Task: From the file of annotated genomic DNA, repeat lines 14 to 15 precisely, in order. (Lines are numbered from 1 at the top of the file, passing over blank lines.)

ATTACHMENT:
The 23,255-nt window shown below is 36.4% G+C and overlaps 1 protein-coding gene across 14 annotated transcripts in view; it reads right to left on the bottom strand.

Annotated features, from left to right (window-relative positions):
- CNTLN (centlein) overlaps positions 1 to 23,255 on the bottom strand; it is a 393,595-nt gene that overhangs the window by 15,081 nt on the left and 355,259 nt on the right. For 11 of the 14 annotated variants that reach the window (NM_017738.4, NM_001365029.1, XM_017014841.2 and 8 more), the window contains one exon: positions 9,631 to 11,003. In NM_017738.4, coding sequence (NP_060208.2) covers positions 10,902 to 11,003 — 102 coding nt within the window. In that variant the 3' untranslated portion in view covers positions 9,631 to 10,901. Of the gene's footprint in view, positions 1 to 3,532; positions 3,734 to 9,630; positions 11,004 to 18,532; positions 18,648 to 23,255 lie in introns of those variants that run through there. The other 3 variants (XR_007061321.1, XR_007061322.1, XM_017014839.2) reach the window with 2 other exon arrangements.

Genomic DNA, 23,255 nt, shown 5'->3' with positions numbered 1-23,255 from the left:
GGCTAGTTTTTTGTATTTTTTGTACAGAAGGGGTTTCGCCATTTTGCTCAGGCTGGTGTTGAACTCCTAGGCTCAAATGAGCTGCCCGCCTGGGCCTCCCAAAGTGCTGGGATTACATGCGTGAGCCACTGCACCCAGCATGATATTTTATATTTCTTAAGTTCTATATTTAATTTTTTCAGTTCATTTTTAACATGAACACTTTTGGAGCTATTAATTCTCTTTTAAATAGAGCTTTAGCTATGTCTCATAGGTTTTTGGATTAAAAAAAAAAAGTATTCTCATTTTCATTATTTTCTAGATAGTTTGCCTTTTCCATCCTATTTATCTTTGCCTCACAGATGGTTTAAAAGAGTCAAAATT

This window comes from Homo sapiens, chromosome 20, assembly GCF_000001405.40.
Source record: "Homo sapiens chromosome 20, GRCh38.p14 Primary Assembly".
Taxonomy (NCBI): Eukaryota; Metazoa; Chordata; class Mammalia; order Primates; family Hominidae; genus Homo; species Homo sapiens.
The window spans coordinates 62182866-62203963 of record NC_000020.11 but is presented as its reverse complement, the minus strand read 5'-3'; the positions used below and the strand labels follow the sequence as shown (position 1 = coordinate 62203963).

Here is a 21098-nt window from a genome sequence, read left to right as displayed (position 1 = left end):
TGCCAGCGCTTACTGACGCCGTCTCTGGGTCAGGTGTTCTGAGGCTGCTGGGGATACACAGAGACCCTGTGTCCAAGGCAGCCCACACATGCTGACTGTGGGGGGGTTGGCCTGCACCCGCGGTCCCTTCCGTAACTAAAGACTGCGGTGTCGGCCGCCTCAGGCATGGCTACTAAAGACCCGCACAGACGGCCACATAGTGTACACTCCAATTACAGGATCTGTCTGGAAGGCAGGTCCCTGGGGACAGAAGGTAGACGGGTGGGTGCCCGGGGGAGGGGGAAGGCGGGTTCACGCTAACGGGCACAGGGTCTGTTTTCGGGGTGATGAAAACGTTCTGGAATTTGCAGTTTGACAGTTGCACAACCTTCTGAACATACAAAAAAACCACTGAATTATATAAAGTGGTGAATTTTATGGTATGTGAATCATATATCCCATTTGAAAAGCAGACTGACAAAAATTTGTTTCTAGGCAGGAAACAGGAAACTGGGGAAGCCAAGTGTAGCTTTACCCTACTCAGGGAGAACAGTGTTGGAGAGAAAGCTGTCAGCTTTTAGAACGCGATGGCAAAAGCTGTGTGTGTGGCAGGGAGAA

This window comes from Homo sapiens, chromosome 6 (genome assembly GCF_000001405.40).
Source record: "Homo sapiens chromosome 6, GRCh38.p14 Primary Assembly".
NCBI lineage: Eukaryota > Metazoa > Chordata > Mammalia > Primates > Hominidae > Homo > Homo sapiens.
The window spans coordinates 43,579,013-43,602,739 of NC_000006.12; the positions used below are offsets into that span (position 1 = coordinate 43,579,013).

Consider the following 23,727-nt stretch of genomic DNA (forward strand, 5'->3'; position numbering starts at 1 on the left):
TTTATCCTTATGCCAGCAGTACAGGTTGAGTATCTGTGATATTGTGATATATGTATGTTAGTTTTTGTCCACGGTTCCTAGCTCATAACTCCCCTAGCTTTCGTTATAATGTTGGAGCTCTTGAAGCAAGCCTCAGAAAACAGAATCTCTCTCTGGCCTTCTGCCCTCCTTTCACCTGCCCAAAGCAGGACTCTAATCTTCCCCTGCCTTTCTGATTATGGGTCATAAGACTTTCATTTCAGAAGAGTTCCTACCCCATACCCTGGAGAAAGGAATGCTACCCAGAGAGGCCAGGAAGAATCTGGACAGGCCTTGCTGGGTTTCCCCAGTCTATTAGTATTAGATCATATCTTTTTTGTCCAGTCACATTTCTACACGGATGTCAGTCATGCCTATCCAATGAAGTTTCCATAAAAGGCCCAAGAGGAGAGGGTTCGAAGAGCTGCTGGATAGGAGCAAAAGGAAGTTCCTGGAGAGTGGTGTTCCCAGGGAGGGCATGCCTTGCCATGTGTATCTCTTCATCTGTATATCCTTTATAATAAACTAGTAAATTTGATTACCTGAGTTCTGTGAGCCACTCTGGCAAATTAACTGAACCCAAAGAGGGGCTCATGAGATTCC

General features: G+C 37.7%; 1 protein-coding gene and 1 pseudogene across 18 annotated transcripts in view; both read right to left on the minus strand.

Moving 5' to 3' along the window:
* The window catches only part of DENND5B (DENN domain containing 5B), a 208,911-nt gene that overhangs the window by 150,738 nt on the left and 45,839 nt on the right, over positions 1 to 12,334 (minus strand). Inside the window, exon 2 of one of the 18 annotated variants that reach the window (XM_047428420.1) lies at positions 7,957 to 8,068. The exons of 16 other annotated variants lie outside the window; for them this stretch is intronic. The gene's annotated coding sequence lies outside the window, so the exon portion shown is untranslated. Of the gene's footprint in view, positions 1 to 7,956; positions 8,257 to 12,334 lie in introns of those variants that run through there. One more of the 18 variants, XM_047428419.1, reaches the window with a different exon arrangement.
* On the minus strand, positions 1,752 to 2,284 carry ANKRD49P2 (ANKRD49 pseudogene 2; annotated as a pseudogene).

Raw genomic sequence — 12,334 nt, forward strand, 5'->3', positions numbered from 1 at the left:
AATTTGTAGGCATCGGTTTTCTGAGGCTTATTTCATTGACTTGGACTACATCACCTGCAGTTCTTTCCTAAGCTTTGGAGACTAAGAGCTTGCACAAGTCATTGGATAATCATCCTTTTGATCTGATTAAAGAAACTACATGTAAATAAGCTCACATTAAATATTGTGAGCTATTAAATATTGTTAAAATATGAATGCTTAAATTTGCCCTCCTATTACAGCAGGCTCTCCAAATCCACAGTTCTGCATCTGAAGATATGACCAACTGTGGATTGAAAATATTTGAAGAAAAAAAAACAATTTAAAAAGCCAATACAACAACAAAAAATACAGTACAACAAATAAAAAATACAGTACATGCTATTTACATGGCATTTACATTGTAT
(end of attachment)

NCBI lineage: Eukaryota > Metazoa > Chordata > Mammalia > Primates > Hominidae > Homo > Homo sapiens.
The window spans coordinates 43,579,013-43,602,739 of NC_000006.12; the positions used below are offsets into that span (position 1 = coordinate 43,579,013).